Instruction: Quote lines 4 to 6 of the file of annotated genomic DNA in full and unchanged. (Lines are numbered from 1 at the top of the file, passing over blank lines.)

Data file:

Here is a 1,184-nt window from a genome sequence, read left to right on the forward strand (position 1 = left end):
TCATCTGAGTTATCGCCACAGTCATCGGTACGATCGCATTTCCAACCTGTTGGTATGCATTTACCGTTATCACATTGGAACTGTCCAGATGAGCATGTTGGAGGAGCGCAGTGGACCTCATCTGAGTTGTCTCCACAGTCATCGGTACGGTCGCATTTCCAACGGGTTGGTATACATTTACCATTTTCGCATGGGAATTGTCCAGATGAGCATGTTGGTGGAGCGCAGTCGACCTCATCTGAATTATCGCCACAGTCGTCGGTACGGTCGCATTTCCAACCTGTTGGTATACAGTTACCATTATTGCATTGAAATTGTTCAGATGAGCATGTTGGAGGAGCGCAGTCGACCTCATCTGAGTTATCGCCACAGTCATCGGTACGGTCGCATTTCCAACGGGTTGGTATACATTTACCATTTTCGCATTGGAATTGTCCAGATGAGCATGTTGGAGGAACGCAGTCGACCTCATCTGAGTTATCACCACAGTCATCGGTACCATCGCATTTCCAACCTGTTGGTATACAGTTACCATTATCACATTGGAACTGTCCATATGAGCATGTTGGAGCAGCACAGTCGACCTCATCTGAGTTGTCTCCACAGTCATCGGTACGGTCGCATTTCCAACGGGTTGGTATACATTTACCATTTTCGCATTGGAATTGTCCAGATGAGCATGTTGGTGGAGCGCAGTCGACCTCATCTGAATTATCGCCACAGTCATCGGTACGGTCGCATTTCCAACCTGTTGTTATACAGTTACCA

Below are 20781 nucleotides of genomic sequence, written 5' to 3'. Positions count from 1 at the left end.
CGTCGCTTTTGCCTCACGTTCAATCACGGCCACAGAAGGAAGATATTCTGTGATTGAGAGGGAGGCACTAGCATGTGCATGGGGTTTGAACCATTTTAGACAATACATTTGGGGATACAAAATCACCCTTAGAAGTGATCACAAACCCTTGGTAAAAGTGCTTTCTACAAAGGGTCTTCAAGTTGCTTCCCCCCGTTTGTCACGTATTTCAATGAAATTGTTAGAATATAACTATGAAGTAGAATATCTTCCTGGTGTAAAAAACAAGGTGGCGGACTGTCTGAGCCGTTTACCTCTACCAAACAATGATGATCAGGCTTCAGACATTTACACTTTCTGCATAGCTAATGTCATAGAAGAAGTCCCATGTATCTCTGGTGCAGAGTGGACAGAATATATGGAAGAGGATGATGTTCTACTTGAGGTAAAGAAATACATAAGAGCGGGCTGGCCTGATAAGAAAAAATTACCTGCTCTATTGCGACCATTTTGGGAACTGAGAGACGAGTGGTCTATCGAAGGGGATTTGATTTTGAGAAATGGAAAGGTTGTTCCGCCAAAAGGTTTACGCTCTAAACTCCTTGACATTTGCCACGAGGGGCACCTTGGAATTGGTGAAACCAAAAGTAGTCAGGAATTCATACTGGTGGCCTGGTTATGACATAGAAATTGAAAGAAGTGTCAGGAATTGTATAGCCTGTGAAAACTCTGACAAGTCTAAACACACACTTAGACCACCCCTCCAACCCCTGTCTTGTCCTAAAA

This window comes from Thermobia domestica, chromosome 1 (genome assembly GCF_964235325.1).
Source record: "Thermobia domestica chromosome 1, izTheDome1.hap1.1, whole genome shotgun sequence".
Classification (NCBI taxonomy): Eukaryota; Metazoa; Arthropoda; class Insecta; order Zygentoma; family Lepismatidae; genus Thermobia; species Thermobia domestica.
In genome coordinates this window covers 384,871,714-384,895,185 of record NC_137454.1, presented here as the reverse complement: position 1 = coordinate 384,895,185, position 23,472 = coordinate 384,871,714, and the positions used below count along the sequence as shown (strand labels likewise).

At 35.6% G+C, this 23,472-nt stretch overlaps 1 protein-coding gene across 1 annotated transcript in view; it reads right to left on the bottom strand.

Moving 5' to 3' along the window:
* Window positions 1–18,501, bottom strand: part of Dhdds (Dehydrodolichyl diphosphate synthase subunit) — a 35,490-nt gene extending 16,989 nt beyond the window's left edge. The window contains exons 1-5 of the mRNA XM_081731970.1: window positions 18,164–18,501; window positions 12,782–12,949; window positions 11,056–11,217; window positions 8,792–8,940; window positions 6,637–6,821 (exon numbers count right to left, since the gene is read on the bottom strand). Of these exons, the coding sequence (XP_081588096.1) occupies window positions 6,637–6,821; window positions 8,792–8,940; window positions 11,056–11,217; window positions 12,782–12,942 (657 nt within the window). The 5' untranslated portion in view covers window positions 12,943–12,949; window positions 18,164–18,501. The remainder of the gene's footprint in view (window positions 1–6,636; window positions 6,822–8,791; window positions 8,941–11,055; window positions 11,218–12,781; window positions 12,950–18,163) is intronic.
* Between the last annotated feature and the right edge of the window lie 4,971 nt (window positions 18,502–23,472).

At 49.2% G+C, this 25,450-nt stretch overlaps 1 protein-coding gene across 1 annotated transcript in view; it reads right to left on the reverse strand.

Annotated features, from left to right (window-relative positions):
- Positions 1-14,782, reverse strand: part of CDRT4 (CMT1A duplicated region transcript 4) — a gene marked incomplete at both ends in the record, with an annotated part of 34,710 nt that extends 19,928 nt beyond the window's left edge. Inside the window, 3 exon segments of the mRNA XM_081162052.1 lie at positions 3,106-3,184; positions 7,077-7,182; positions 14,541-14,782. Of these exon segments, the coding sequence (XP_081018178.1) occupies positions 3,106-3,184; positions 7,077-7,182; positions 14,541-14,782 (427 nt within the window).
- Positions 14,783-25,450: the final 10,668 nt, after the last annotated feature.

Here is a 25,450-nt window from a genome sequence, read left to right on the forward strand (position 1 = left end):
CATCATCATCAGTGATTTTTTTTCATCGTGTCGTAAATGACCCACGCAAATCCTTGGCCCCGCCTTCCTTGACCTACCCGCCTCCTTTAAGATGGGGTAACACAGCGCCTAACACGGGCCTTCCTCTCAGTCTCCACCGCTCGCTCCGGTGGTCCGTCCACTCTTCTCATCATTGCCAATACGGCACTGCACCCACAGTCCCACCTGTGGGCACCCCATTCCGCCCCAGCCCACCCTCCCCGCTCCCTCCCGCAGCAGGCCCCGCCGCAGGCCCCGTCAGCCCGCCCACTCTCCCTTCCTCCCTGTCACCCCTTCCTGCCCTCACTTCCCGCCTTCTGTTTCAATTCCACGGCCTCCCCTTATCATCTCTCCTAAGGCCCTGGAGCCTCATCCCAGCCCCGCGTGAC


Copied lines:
CGTCGCTTTTGCCTCACGTTCAATCACGGCCACAGAAGGAAGATATTCTGTGATTGAGAGGGAGGCACTAGCATGTGCATGGGGTTTGAACCATTTTAGACAATACATTTGGGGATACAAAATCACCCTTAGAAGTGATCACAAACCCTTGGTAAAAGTGCTTTCTACAAAGGGTCTTCAAGTTGCTTCCCCCCGTTTGTCACGTATTTCAATGAAATTGTTAGAATATAACTATGAAGTAGAATATCTTCCTGGTGTAAAAAACAAGGTGGCGGACTGTCTGAGCCGTTTACCTCTACCAAACAATGATGATCAGGCTTCAGACATTTACACTTTCTGCATAGCTAATGTCATAGAAGAAGTCCCATGTATCTCTGGTGCAGAGTGGACAGAATATATGGAAGAGGATGATGTTCTACTTGAGGTAAAGAAATACATAAGAGCGGGCTGGCCTGATAAGAAAAAATTACCTGCTCTATTGCGACCATTTTGGGAACTGAGAGACGAGTGGTCTATCGAAGGGGATTTGATTTTGAGAAATGGAAAGGTTGTTCCGCCAAAAGGTTTACGCTCTAAACTCCTTGACATTTGCCACGAGGGGCACCTTGGAATTGGTGAAACCAAAAGTAGTCAGGAATTCATACTGGTGGCCTGGTTATGACATAGAAATTGAAAGAAGTGTCAGGAATTGTATAGCCTGTGAAAACTCTGACAAGTCTAAACACACACTTAGACCACCCCTCCAACCCCTGTCTTGTCCTAAAA

This window comes from Thermobia domestica, chromosome 1 (genome assembly GCF_964235325.1).
Source record: "Thermobia domestica chromosome 1, izTheDome1.hap1.1, whole genome shotgun sequence".